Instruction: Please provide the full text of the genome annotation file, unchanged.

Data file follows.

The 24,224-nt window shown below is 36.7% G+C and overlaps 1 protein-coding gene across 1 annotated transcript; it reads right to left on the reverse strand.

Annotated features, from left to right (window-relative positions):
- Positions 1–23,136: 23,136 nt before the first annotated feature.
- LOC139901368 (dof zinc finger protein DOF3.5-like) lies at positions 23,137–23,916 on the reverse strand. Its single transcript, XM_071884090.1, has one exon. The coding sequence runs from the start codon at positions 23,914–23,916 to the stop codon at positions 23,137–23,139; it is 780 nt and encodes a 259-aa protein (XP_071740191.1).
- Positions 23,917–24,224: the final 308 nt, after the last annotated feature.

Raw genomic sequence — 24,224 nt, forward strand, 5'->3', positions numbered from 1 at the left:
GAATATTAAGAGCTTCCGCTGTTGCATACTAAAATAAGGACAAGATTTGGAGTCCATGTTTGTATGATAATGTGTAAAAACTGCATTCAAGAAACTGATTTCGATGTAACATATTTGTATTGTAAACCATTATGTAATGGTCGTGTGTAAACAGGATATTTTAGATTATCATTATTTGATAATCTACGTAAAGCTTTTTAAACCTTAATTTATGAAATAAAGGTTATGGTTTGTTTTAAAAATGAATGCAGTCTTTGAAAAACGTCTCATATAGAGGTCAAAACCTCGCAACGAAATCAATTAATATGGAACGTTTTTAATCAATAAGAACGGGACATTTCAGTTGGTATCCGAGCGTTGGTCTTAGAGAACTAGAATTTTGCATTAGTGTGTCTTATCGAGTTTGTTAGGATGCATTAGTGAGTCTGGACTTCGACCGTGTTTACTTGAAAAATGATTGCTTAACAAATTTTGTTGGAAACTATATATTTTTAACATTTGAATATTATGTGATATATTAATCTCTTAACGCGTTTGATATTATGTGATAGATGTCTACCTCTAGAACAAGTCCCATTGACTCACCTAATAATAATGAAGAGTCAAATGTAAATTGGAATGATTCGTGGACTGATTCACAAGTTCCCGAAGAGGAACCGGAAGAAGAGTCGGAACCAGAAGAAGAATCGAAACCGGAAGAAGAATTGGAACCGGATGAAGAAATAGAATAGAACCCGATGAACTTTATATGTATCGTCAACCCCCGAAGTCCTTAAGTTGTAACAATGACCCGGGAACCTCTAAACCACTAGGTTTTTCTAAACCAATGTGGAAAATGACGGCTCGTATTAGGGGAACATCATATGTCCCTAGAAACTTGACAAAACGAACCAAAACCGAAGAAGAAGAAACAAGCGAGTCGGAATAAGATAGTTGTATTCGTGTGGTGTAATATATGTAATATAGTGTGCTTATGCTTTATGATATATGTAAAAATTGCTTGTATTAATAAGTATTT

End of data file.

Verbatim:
The 24,224-nt window shown below is 36.7% G+C and overlaps 1 protein-coding gene across 1 annotated transcript; it reads right to left on the reverse strand.

Annotated features, from left to right (window-relative positions):
- Positions 1–23,136: 23,136 nt before the first annotated feature.
- LOC139901368 (dof zinc finger protein DOF3.5-like) lies at positions 23,137–23,916 on the reverse strand. Its single transcript, XM_071884090.1, has one exon. The coding sequence runs from the start codon at positions 23,914–23,916 to the stop codon at positions 23,137–23,139; it is 780 nt and encodes a 259-aa protein (XP_071740191.1).
- Positions 23,917–24,224: the final 308 nt, after the last annotated feature.

Raw genomic sequence — 24,224 nt, forward strand, 5'->3', positions numbered from 1 at the left:
GAATATTAAGAGCTTCCGCTGTTGCATACTAAAATAAGGACAAGATTTGGAGTCCATGTTTGTATGATAATGTGTAAAAACTGCATTCAAGAAACTGATTTCGATGTAACATATTTGTATTGTAAACCATTATGTAATGGTCGTGTGTAAACAGGATATTTTAGATTATCATTATTTGATAATCTACGTAAAGCTTTTTAAACCTTAATTTATGAAATAAAGGTTATGGTTTGTTTTAAAAATGAATGCAGTCTTTGAAAAACGTCTCATATAGAGGTCAAAACCTCGCAACGAAATCAATTAATATGGAACGTTTTTAATCAATAAGAACGGGACATTTCAGTTGGTATCCGAGCGTTGGTCTTAGAGAACTAGAATTTTGCATTAGTGTGTCTTATCGAGTTTGTTAGGATGCATTAGTGAGTCTGGACTTCGACCGTGTTTACTTGAAAAATGATTGCTTAACAAATTTTGTTGGAAACTATATATTTTTAACATTTGAATATTATGTGATATATTAATCTCTTAACGCGTTTGATATTATGTGATAGATGTCTACCTCTAGAACAAGTCCCATTGACTCACCTAATAATAATGAAGAGTCAAATGTAAATTGGAATGATTCGTGGACTGATTCACAAGTTCCCGAAGAGGAACCGGAAGAAGAGTCGGAACCAGAAGAAGAATCGAAACCGGAAGAAGAATTGGAACCGGATGAAGAAATAGAATAGAACCCGATGAACTTTATATGTATCGTCAACCCCCGAAGTCCTTAAGTTGTAACAATGACCCGGGAACCTCTAAACCACTAGGTTTTTCTAAACCAATGTGGAAAATGACGGCTCGTATTAGGGGAACATCATATGTCCCTAGAAACTTGACAAAACGAACCAAAACCGAAGAAGAAGAAACAAGCGAGTCGGAATAAGATAGTTGTATTCGTGTGGTGTAATATATGTAATATAGTGTGCTTATGCTTTATGATATATGTAAAAATTGCTTGTATTAATAAGTATTT